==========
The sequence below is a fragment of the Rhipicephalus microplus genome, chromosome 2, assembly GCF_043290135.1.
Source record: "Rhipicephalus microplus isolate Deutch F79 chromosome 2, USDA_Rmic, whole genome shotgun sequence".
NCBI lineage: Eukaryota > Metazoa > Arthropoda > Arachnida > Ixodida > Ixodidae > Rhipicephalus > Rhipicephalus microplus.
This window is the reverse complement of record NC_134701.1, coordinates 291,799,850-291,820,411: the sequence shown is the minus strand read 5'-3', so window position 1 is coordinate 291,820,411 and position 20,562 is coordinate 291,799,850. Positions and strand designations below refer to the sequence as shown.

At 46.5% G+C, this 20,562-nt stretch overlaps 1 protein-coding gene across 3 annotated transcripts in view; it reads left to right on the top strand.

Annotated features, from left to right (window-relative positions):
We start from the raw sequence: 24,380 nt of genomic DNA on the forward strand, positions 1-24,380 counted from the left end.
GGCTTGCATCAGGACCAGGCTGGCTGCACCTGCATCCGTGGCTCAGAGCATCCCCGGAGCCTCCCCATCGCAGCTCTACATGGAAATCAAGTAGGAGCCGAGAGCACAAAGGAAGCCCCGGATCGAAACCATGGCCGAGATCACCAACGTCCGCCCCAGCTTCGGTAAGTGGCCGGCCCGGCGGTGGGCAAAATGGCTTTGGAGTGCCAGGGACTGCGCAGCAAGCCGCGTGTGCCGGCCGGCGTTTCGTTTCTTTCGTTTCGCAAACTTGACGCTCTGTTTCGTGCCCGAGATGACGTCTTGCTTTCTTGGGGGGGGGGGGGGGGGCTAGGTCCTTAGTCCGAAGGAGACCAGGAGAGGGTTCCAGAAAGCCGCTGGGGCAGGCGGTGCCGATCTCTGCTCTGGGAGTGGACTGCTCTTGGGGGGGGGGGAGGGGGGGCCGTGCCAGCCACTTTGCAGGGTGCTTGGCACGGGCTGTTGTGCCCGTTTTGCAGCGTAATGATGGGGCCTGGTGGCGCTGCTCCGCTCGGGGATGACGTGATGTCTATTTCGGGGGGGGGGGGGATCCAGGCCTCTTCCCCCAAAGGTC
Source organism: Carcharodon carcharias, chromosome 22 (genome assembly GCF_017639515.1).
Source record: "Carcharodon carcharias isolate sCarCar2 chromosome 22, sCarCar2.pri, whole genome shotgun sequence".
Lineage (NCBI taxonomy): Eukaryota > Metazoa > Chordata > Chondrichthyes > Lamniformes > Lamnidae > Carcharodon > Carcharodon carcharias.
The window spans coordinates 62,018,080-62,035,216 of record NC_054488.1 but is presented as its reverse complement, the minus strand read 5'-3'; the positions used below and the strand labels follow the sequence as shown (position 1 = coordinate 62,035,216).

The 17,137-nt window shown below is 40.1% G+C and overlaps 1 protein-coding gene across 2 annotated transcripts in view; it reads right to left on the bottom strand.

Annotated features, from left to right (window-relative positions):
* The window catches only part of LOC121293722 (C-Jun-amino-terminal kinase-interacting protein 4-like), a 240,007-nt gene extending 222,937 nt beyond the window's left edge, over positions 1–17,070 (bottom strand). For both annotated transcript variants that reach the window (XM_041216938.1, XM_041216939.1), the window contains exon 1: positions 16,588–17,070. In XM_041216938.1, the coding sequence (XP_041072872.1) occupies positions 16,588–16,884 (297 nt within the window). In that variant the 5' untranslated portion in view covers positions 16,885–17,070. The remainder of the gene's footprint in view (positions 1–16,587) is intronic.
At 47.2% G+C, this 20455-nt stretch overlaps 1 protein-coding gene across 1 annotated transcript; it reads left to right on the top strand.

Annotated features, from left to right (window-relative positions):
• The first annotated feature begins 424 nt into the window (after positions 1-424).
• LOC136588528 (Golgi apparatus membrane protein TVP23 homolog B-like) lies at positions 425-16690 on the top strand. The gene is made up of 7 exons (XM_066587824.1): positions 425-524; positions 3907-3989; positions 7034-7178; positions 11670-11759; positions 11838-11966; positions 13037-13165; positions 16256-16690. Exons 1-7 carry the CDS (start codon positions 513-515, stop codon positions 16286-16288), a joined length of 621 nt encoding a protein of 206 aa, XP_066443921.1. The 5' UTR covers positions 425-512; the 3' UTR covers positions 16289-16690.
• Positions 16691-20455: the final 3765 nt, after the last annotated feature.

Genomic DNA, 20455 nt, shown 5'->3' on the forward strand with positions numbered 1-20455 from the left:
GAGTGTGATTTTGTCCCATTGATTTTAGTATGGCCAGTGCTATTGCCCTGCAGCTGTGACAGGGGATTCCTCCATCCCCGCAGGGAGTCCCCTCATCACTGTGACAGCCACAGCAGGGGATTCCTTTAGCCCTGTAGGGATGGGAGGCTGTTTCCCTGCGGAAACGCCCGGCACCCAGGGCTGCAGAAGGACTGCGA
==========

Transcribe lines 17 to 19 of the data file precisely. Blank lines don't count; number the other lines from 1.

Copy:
Annotated features, from left to right (window-relative positions):
• The first annotated feature begins 424 nt into the window (after positions 1-424).
• LOC136588528 (Golgi apparatus membrane protein TVP23 homolog B-like) lies at positions 425-16690 on the top strand. The gene is made up of 7 exons (XM_066587824.1): positions 425-524; positions 3907-3989; positions 7034-7178; positions 11670-11759; positions 11838-11966; positions 13037-13165; positions 16256-16690. Exons 1-7 carry the CDS (start codon positions 513-515, stop codon positions 16286-16288), a joined length of 621 nt encoding a protein of 206 aa, XP_066443921.1. The 5' UTR covers positions 425-512; the 3' UTR covers positions 16289-16690.